By Alexander Greensmith
TWO COPPER sharks surfing the waves less than sixty-five feet from a popular Australian beach shows just how dangerous surfing Down Under can be for humans.
Unbelievable photos showed the 370-pound copper sharks as they swam up and down with the motion of the ocean.
Another image captured the mammals, who can swim at speeds of up to 35 miles-per-hour, looking as though they were swimming behind what looks like a glass wall as they caught an incredible eight-foot wave.
The wave-riding beasts were captured by professional photographer Sean Scott (43) from Burleigh Heads, Australia. He used a Canon EOS 5D with a 100-400mm lens to shoot the sharks off Red Bluff Beach, Australia. The encounter lasted for two hours where the father-of-three happily snapped in amazement from 200-feet away.
“This was one of the most incredible wildlife encounters I’ve had,” said Sean.
“A lot of people try and tell me the shot was fake, but I hope this sets the record straight. I’ve never shared all these images before.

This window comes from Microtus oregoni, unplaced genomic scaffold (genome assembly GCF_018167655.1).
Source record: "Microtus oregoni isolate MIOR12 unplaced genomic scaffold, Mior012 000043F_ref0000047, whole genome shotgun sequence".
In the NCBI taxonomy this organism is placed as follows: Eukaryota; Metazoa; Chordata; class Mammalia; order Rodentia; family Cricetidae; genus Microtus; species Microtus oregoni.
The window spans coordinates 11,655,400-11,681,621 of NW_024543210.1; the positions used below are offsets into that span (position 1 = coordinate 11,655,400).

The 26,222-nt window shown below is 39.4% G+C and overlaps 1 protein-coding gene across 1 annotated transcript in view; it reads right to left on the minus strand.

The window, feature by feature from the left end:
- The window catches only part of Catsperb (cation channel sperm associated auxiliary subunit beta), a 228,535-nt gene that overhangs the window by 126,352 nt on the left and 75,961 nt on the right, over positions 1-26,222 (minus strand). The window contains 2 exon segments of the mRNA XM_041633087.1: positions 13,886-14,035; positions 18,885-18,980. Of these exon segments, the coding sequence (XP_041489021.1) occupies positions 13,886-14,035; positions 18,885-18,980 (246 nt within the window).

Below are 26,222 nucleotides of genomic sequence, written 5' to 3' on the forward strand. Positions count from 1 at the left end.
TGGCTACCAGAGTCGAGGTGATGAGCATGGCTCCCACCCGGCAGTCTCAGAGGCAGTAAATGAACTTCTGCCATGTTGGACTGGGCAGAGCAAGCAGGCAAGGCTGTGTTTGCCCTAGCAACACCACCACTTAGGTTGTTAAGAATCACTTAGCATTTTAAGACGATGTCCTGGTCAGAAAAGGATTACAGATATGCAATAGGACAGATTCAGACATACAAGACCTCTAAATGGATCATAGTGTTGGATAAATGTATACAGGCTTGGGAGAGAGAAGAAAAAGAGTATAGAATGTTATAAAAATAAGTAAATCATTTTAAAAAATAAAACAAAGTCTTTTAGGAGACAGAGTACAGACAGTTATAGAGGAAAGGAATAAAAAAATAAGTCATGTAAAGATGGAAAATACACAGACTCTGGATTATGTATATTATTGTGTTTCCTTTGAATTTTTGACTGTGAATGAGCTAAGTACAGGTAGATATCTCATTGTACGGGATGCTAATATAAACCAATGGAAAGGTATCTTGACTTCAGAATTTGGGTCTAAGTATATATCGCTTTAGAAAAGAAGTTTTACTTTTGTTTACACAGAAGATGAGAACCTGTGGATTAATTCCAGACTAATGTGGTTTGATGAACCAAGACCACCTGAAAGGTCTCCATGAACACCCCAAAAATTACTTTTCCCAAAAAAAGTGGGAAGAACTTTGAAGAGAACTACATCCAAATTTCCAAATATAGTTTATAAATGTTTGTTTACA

“It just shows how close these sharks came to go over the falls. They ended up getting barrelled.”
Red Bluff is a coastal camping site in Western Australia. Some of the world’s best surfers visit between May and August every year for the waves which range from one-foot to eight-feet in height.
Also known as the Bronze whaler shark, copper sharks are in the top 10 sharks most commonly implicated in unprovoked attacks on humans, with a total of 15 incidents since records began in the 16th century. However, only one fatality has ever been recorded worldwide, according to data from the Florida Museum.
The most recent incident involving these sharks was on July 16, 2020, when Anika Craney (29) got bitten by a six-and-a-half-pound bronze whaler shark while swimming at Fitzroy Island near Cairns, Queensland.
“There was roughly three-hundred sharks sighted in total. It was a feeding frenzy,” Sean added.
“Sharks are beautiful creatures. I found this one particular encounter fascinating; they were only interested in eating the bait fish.
“There were human surfers and body boarders close-by and they’d swim up to check them out but weren’t interested in them, the sharks were just keeping their bellies full of fish.”